Robert Spenger

Robert Ehreke Spenger died recently. He was 93.

Born in Berkeley, California in 1924, Spenger moved with his family to Marin County when he was six, where his father had a shrimp fishery and processing plant. Spenger helped pick shrimp, and enjoyed meals with the crew. He went to grammar school inside San Quentin prison with children of guards in a one-room schoolhouse under the tutelage of the wife of famed warden Clinton Duffy.

His father later ran a restaurant on the decommissioned ferry Encinal moored in a marsh near Benicia, now a state park. As a boy, Spenger was responsible for renting out rowboats to customers.

In high school, he exceled in academia and photography, and created impromptu chemistry experiments on the railing of his parents’ boat. He played beautifully on the piano and had a remarkable tenor voice. He entered the University of California, Berkeley in 1942 and went into the service after a semester, repairing airplanes in the World War II Army Air Force base at Brownsville, Texas.

He returned to the university in 1946 on the GI Bill, graduating with a degree in chemistry. He was a Phi Beta Kappa scholar and a four-year letterman in varsity crew. If he had not dropped out of school in 1948, he could have been an Olympic gold medalist with the Berkeley crew. After graduating, he worked for Shell Chemicals, then at Lawrence Livermore National Laboratory, going to the Bikini Islands during nuclear weapons testing.

Spenger earned his doctorate degree in organic chemistry at UCLA in 1961, then went for a post-doctorate at the University of California, Riverside Agricultural Experiment Station. He preferred to teach, so he joined the faculty of California State University Fullerton in 1964, where he taught organic chemistry for 35 years. He would take off for work on his bicycle with a climbing rope slung over one shoulder, as he also taught rock-climbing and advised the student mountaineering club.

After retiring, he took solo bike tours of the western states and hiked the Camino de Santiago de Compostela. At age 78, he hiked 1,000 miles in 70 days, the first of many Camino trips. He tutored chemistry students until moving to Big Pine in 2003. Here he enjoyed photographing and hiking in the mountains.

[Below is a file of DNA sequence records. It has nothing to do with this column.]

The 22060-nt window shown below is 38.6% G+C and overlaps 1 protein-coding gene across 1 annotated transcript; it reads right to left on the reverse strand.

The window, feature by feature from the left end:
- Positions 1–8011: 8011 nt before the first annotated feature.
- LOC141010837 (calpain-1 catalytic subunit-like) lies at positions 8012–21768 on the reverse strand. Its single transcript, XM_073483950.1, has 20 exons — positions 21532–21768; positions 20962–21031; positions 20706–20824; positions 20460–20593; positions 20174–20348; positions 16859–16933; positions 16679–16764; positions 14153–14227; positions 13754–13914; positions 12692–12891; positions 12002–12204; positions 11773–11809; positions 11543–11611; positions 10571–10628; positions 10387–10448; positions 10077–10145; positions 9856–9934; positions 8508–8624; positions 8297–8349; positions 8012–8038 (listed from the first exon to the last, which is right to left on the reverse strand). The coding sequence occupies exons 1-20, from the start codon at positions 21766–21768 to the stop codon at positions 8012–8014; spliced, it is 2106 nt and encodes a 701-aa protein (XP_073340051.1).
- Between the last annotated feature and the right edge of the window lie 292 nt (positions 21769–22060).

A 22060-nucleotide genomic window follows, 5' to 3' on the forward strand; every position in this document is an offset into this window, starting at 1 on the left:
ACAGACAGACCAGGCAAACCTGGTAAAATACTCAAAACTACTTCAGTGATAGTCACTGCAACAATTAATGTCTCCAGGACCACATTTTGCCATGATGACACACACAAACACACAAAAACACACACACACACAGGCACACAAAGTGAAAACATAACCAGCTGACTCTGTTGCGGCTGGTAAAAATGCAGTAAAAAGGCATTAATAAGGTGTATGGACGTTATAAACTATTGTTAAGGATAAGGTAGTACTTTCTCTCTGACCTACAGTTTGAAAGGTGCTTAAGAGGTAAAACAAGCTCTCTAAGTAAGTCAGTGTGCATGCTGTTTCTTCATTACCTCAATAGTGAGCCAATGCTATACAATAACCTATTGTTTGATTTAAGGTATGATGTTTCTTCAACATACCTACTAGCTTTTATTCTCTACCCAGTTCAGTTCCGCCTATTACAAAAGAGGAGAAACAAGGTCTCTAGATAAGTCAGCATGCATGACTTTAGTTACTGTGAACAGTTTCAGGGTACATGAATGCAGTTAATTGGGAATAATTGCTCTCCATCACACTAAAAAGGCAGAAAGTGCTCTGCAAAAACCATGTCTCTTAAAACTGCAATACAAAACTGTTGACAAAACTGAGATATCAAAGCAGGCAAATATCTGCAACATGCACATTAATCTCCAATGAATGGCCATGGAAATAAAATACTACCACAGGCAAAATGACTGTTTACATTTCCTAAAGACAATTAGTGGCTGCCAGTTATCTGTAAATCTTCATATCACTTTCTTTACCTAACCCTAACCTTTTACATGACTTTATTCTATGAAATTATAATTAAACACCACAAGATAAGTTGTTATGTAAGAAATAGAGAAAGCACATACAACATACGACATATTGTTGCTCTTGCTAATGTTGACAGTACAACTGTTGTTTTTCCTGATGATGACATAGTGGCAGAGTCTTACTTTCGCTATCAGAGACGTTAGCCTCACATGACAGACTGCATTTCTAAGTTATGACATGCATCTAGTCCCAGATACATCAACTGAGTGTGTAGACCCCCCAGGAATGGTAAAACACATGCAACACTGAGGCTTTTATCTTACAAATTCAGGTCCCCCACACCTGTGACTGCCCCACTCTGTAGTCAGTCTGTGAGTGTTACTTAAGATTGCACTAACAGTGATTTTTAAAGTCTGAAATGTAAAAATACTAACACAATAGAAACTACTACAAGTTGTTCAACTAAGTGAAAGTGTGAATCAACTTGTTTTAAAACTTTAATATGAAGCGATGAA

After 40-years away from rowing, he joined the Long Beach Rowing Association, where he rowed both on the water, and on land in stationary rowing machines (Concept 2 ergometers), landing 38 world records from 1994 to 2015. At the age of 90, he smashed world records in the 500, 1000, 2000 and 5000 meter competitions, and set records in the timed trials, in Long Beach and Boston in both heavyweight and lightweight, or fat Bob and skinny Bob, as he said.

On his last hike to Robinson Lake, he descended the rain-soaked trail with thunder and lightning crashing on the ridges, where he said he felt like John Muir in the tree top, exulting in the wild storm.

Spenger was a phenomenal intellectual, an amazing brain, who was also a world-class athlete and a caring person. He will be missed by his family and friends.

He was preceded in death by his parents, Paul E. and Hermina Spenger; brother, J. Paul Spenger; and sister, Norma Oksanen.

Surviving family members include his wife of 57 years, Constance Spenger, Big Pine; his daughter, Diana Koenig, of Van Buren, Missouri; niece, Kay Whipp of San Pablo, California; and grand-niece, Tracy Magee of El Cerrito, California.

A memorial service will be held in the spring at a date to be determined.